Health Building Uses Nature’s Blueprint

PHOENIX — Construction continues on the city-owned sustainable Health Sciences Education Building in downtown Phoenix, designed to encourage an interdisciplinary approach to health sciences education and research.
The 268,000-foot educational facility, located on the 28-acre Phoenix Biomedical Campus, broke ground in May last year and is slated for completion in August 2012.
The $129 million facility will be used by the University of Arizona College of Medicine-Phoenix, the UA College of Pharmacy and the UA Mel and Enid Zuckerman College of Public Health, along with Northern Arizona University’s College of Health and Human Services programs, according to a statement from the architecture firm.
As part of the latest trend in medical education, the building’s layout allows for interdisciplinary curriculum taught to small groups of students by co-locating several different departments into the same building, according to L. Paul Zafjen, principal on the project from Los Angeles-based design firm CO Architects.
The building is laid out with common areas along a north-to-south bar that connects its two wings, with simulation labs, specialized pharmacy labs, a learning resource center and other common areas grouped to encourage interaction, he said.
“The collaboration stretches taxpayer dollars and merges elements of health programs formerly taught separately,” Zafjen said.
The firm says the building’s architecture is a response to its function, as well as the local climate, with desert earth forms and regional materials.
“The idea for the building was, in Phoenix, it’s surrounded by these mountains – a fairly flat plateau with these mountains. We kind wanted to bring nature downtown,” he said. “We thought one of the ideas would be this would be this kind of building, redolent of masonry. Things would be carved out of it.”
The facility will face east-to-west, with big windows facing north-to-south to allow in sunlight.
To reflect the city’s natural environment, the dual wings of the building are inflected so they shade the walls and create east to west canyons, the statement said.
A tall, narrow space between the two wings serves as a path to an interior courtyard, which will be clad in light colors, with burnished concrete blocks to provide cool thermal mass and reflectivity.
“What we did was, we carved away a big, kind of, canyon to let light into the center of the building,” he said. “Because of the climate, it’s a fairly tight canyon — six stories high — it varies in width but it’ll feel like you’re in a canyon.”
To shelter the space from the sun, the building will feature a scrim roof that prevents any high, direct sun going into the canyon. Its long, narrow design will keep out sun as well, he said.
Zafjen said that in addition to fostering a naturally interdisciplinary space, a key factor in designing the building was making sure it performs well in the city’s harsh climate.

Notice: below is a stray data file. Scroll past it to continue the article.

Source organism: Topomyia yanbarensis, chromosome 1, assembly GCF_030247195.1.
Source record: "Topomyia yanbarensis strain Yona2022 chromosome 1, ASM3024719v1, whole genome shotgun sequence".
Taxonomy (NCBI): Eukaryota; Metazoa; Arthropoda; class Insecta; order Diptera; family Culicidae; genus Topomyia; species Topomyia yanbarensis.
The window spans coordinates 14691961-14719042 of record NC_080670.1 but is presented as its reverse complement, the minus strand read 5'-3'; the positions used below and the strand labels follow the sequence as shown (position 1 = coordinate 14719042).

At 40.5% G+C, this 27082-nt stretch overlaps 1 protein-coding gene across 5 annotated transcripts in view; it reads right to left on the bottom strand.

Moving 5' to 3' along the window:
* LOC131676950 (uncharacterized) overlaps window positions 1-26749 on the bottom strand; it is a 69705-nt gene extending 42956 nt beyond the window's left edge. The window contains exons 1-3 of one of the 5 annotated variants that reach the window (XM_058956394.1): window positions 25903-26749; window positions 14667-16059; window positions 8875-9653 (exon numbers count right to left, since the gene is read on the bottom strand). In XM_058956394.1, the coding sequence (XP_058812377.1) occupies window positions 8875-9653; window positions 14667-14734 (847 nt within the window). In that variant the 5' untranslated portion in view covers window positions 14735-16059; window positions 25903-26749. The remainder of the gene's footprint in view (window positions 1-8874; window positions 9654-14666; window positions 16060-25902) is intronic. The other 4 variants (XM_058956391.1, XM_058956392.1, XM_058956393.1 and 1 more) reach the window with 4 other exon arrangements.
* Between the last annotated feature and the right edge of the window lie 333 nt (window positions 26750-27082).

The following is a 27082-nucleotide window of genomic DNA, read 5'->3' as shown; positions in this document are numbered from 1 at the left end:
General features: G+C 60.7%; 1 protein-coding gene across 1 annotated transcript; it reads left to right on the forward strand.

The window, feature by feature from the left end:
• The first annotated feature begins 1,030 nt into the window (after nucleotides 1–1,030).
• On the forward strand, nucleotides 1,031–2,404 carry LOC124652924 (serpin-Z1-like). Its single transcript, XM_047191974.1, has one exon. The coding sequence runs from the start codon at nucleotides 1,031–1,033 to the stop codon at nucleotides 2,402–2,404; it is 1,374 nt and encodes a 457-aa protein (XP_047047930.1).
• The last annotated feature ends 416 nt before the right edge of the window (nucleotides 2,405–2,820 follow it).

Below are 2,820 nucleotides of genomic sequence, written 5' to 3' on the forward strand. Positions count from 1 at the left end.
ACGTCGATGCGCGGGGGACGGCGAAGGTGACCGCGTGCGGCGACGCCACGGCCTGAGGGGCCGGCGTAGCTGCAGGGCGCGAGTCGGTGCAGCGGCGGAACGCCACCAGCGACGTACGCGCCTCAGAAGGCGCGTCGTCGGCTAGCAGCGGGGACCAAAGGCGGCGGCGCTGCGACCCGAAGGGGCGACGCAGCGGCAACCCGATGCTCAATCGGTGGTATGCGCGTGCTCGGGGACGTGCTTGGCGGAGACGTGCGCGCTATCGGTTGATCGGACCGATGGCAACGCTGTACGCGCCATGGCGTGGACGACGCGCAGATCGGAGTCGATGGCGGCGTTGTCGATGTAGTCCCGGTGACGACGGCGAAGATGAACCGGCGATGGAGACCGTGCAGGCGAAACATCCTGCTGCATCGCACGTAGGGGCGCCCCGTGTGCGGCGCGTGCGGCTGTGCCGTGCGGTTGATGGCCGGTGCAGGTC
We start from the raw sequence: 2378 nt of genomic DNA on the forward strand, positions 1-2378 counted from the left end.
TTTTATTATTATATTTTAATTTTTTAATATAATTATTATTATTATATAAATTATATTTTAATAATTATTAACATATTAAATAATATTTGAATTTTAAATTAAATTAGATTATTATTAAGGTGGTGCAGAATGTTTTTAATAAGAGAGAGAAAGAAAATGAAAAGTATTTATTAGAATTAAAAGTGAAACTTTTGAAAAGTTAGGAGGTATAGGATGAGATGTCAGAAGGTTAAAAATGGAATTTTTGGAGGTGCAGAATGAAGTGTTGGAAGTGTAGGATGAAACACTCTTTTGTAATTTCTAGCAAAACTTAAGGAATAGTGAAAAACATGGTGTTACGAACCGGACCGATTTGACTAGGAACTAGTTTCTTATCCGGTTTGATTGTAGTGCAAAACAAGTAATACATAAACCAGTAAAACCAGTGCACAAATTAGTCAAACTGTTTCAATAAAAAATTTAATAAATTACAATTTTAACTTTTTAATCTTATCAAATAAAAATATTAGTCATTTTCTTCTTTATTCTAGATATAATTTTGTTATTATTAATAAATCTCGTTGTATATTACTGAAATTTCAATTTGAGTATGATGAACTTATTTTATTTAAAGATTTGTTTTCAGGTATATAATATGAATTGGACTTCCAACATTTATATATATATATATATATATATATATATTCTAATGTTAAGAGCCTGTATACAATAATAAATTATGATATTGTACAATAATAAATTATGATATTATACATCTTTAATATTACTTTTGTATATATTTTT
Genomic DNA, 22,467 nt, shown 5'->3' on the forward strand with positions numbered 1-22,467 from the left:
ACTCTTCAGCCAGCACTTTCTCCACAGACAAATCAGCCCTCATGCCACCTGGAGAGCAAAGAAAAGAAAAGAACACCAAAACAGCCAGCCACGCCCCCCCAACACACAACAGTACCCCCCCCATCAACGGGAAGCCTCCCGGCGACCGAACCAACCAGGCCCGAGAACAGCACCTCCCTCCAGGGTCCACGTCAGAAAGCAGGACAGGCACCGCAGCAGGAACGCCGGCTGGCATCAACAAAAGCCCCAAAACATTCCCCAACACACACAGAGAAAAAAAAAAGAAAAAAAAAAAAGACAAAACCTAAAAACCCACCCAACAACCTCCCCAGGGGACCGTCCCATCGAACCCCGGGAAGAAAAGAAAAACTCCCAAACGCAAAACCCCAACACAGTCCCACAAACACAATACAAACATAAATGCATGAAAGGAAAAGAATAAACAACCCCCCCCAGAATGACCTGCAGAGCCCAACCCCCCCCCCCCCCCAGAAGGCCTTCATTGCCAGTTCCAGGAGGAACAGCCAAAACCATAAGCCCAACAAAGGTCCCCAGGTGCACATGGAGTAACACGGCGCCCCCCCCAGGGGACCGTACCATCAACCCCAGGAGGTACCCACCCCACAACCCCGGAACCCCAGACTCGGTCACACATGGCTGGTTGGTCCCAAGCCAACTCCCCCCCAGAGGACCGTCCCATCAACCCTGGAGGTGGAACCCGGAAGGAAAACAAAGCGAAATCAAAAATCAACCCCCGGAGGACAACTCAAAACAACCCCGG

“(The climate) also informs the choice of materials — the skin on the building is copper but it’s a skin that makes a stack effect so it heats up behind it and keeps the heat out from inside,” he said. “Masonry in the canyon … helps absorb whatever heat is in that canyon.”
Aesthetic features of the building reflect the local surroundings as well, the university reports.
“To connect the built environment to the surrounding landscape and bring nature into the heart of downtown Phoenix, the color and patina of the building skin draw from the peaks and mountains prevalent in Arizona,” the statement said. “Photographs of the mountains have been transformed into an abstract pattern embossed onto the copper cladding on both the skin and louvers.
Zafjen said the building design aims for LEED Silver or Gold, and that the certification is in the process.
Other sustainable features include south-facing façades that combine overhangs with perforated screens to function as sunshades, and vertical fins that control sun penetration on the north.
The biggest challenge in the design process was the changing economy, as well as political shifts, according to Zafjen.
In addition to a new governor, the economy “went south” during the project, with resulting budget constraints causing university partnerships in the project to change.
In light of those changes, the firm had to readjust the design and downsize it to half the original plan. The current facility is designed to allow for expansion of a research wing in the future, he said.
Despite the changes, the project has progress quickly from the beginning, he said.
The project was recently awarded a 2010 NEXT LA Citation award given to projects in the works by the Los Angeles Chapter of the American Institute of Architects.
“This one-of-a-kind interdisciplinary facility will provide greater access to medical education in Arizona and will have a tremendous economic impact on the state by creating new jobs and pumping revenue into the economy,” said Ernest Calderón, a member of the Arizona Board of Regents.
The project team included CO Architects as the Design and Executive Architect firm, Ayers Saint Gross as the Associate Architect and Master Planner and DPR &bull Sundt, a Joint Venture of DPR Construction and Sundt Construction, Inc., as the preconstruction and construction manager at risk contractor.

“As a project team member, the DPR &bull Sundt Joint Venture is extremely proud to be constructing the landmark HSEB for the downtown Phoenix Biomedical Campus and to be part of an institution that will serve the State of Arizona for many generations to come,” said DPR Construction project director Peter Berg.